Thursday, September 23, 2021

Tanzanians still sceptical as country begins Covid-19 vaccinations

The government's challenge is to reverse the scepticism the Magufuli administration promoted about Covid-19 and vaccines.

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In a major breakthrough for one of the world’s last countries to adopt Covid-19 vaccines, Tanzania’s president kicked off its vaccination campaign on Wednesday by publicly receiving a dose and urging others to do the same.

But she immediately met a lot of hesitation from the people of one of Africa’s most populous nations, according to CNN.

The East African country’s government under former president John Magufuli had long worried health officials by denying the seriousness of the pandemic and the usefulness of “white man’s” vaccines.

Magufuli, who insisted Covid-19 could be defeated with “the power of prayer”, died in March.

Opposition leaders insisted he had died of Covid-19 at least one week earlier than announced.

But the official story was he had died from heart failure, which he apparently had battled for more than a decade, according to the country’s new president, his deputy, Samia Suluhu Hassan.

She has since changed Tanzania’s course on vaccines and received the Johnson & Johnson jab Wednesday, while expressing confidence in the safety of vaccines and saying the country of more than 58 million people will obtain more.

The US on Saturday announced the delivery of more than one million doses via the Covax global initiative aimed at supplying poorer countries.

Now the Tanzanian government’s challenge is to reverse the scepticism the Magufuli administration promoted about Covid-19 and the vaccines.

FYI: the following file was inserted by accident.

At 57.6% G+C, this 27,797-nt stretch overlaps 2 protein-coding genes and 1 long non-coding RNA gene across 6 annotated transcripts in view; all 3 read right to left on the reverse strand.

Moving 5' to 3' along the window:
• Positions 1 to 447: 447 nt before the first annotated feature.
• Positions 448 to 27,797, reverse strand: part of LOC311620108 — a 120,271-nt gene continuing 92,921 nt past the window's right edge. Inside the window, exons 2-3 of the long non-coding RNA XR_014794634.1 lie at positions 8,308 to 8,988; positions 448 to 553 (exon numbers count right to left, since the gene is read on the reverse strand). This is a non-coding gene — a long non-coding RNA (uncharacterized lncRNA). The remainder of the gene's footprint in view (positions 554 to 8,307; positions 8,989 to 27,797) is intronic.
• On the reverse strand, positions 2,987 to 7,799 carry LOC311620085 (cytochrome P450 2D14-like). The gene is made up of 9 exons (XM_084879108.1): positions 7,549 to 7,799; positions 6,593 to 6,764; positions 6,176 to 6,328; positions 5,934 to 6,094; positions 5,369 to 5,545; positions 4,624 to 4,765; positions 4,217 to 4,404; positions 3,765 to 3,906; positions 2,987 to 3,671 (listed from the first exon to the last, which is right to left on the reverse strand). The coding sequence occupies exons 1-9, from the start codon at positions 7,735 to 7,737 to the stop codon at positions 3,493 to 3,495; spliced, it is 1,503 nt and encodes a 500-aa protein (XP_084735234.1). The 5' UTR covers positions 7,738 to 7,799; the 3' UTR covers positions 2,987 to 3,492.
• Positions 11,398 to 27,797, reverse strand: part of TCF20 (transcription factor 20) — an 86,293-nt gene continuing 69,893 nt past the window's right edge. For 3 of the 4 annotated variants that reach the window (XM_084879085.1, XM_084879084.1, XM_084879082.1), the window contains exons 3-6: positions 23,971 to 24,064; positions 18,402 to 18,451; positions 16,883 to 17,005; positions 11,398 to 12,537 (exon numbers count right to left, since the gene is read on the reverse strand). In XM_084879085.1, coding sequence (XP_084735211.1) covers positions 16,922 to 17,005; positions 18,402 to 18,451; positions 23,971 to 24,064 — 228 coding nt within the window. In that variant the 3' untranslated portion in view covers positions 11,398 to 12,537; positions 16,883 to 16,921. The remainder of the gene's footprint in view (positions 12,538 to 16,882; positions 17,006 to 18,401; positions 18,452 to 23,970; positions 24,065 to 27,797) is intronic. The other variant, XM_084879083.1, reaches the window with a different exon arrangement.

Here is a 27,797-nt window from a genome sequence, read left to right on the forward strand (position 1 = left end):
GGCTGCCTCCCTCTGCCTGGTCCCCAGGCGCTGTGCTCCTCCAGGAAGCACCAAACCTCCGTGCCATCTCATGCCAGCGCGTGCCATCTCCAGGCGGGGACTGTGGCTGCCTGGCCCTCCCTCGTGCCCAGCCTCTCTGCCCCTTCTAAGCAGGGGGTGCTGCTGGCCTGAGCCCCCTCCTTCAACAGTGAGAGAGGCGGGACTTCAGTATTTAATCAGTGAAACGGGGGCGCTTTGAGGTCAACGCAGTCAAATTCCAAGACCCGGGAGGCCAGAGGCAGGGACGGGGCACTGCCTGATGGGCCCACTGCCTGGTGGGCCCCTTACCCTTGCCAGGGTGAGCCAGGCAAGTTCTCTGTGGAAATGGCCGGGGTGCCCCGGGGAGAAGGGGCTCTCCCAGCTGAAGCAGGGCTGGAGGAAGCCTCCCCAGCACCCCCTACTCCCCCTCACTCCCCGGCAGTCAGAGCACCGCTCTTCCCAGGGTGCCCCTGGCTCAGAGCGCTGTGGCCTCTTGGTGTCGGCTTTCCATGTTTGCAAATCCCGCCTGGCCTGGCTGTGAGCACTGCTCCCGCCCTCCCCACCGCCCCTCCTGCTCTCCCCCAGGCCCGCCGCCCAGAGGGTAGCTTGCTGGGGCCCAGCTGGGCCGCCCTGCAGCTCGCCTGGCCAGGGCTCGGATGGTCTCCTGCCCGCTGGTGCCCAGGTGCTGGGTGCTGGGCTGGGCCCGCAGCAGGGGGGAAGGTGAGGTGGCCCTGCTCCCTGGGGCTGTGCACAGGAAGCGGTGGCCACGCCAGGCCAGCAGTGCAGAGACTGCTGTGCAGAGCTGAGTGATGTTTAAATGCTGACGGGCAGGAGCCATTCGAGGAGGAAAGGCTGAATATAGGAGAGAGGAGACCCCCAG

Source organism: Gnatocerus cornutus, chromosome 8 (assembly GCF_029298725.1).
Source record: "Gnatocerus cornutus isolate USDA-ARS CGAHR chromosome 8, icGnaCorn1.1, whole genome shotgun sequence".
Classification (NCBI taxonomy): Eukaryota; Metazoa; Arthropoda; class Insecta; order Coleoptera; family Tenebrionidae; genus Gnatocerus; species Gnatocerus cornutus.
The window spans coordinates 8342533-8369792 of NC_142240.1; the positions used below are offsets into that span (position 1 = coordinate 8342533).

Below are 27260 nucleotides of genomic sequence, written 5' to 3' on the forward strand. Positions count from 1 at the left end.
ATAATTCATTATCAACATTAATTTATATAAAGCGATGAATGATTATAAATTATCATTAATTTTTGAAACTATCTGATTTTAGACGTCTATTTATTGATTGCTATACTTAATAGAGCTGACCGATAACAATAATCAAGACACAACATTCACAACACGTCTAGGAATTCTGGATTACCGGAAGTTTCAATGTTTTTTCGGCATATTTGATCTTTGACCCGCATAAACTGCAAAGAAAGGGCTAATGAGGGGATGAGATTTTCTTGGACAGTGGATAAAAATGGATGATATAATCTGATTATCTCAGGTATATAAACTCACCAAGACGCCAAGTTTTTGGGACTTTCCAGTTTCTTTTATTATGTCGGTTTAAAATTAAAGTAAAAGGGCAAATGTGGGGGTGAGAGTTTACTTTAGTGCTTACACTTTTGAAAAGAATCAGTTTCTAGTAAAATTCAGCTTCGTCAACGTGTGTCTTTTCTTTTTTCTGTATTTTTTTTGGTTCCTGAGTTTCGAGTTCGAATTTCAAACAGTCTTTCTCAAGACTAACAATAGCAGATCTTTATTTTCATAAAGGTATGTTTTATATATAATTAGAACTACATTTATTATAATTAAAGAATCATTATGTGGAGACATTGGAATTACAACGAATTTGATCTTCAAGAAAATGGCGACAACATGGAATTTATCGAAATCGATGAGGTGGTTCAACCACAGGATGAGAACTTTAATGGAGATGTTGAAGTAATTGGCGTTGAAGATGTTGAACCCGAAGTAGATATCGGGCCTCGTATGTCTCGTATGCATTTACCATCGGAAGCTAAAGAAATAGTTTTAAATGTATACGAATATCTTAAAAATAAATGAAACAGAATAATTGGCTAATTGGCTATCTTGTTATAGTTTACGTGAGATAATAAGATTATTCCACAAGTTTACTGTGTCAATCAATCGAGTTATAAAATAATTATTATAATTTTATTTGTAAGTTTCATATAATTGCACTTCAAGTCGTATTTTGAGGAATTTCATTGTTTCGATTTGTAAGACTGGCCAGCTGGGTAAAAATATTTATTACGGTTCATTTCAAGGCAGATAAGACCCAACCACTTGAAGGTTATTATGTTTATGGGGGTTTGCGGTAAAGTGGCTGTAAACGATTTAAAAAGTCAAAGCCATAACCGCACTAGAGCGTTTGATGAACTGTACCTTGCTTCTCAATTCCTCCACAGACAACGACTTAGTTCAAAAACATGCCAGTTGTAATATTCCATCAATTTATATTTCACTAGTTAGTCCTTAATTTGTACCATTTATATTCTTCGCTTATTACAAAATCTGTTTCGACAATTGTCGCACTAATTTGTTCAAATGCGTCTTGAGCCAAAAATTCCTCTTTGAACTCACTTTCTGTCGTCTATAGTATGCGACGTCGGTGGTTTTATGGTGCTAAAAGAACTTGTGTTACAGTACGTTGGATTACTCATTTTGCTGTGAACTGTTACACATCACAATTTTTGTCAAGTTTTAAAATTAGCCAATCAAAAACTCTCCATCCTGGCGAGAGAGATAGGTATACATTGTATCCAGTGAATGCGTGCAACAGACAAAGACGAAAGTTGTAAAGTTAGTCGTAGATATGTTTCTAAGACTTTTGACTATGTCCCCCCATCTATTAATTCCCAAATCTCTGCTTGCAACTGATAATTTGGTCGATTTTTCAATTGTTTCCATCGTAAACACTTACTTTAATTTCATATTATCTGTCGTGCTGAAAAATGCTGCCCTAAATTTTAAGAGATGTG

“Why don’t we consider our traditional solutions? Why do we have to use foreign medicine? Is there something that is hidden here?” asked one resident of the commercial capital Dar es Salaam, Kelvin Mmari, who told the AP on Wednesday he’s not willing to be vaccinated.

The president stressed that the vaccine is voluntary, and many welcomed the arrival of doses.

“The action by the president to take a new direction in the battle against the coronavirus has brought relief to Tanzanians,” said Dar es Salaam resident Hawa Bihoga.

Tanzania went well over a year without updating its number of confirmed virus cases but has now resumed reporting the data to the Africa Centers for Disease Control and Prevention, which showed 858 cases in the country as of Wednesday, although critics warn that many more people are infected.

African countries, hit hard by so-called vaccine nationalism as rich nations prioritise doses for their own citizens, are embracing the need to have more control over vaccine production.

Hassan has even pledged to invest in vaccine manufacturing, according to the Africa CDC.

As many parts of the continent face a devastating surge of infections, just two African countries still have yet to start Covid-19 vaccinations: Burundi and Eritrea.

Burundi, whose late President Pierre Nkurunziza was criticised for downplaying the pandemic, still says vaccines aren’t needed yet.

And Eritrea has long been criticised by human rights groups as one of the world’s most closed-off, repressive countries, with no clear picture emerging of how the worldwide pandemic is affecting it.

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